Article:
I guess first thing is getting past the family pressure. Is that something you can shrug off? For some people it’s too much. Obviously, I heartily endorse everyone making their own decisions and not succumbing to the pressures from others, no matter what the situation.
Maybe explain you’ll be completely fine without owning a home, as you’ll have enough income from your investments to pay rent plus some left over, rather than tying up all your money in a house. Tell them the sharemarket isn’t such a crazy place when you’re investing for income rather than betting on speculative mining or marijuana stocks!
This may help, but probably not! Some beliefs are just too strong lol. Tell them you’re now part of a different religion/cult – the Financial Independence movement, rather than property 🙂
Obviously you’ve rented long enough to see the pros and cons, so you’re well informed. There is definitely no rule that says you have to buy a house! And certainly no way renting will delay your FI plans. As you said, it could well boost your progress as you have maximum flexibility over costs and location.
I think your plan sounds very reasonable. There is always the option of pulling your money back out later to buy a house if you change your mind (though keep CGT in mind).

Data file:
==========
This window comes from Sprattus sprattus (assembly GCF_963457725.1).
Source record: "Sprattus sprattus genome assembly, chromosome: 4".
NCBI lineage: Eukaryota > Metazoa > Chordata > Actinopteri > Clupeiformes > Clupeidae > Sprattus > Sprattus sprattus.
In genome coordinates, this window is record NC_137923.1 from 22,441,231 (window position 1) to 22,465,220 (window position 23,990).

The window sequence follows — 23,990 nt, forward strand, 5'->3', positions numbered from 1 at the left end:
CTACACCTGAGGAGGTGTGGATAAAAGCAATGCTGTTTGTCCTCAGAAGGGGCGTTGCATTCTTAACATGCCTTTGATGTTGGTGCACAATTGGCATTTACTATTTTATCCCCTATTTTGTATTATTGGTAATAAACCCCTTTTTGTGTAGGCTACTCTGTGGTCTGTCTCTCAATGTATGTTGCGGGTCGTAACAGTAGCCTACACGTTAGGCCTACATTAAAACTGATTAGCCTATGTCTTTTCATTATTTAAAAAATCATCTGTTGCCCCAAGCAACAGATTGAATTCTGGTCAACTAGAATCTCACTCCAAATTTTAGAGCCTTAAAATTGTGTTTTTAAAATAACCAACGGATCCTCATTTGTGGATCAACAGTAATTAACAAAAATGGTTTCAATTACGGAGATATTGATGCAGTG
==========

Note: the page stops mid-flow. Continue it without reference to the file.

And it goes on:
Sounds like you’re happy renting but just looking for reinforcement. Well, I totally give you permission to forgo home ownership provided you’re going to invest all your spare cash prudently!
Later, when you’re getting lots of passive income and can suddenly cut down or stop work entirely, then you can be an example for your family (and others) of how it’s possible to simply rent, invest and retire very early. And who knows, maybe it’ll catch on!
Hi SMA. Would you have any thoughts about tax and investing in your partner’s name to reduce tax, etc?
I wonder if investing in my wife’s name would be better, as she’s the lower income earner. Cheers, Pat.
Generally, it does make sense to put the shares in the lowest income earners’ name. But keep in mind, you’ll be living on this portfolio one day so it makes sense to have at least some in both your names.
One option is to build up the portfolio in one spouse’s name first. Then down the track, start investing in the high earner’s name. That way, you’ll end up somewhere close to owning half each and will put you both in lower tax brackets when you retire early!
Also, franking credits tend to go a long way to cover the tax owing, so the tax isn’t as painful as many assume. Remember, you’re still making more money (by investing) than before, so higher tax is just part of that. A gold-plated problem I guess? 😉
Hello. I’m fairly new to the FIRE movement but I’m a massive fan. I want to start buying LICs and ETFs, however I just wanted to know what are the best ways to make regular contributions?
Obviously trying to avoid brokerage fees etc., is it best to accumulate funds in a high interest bank account and then buy shares quarterly or similar? Thanks, Paul.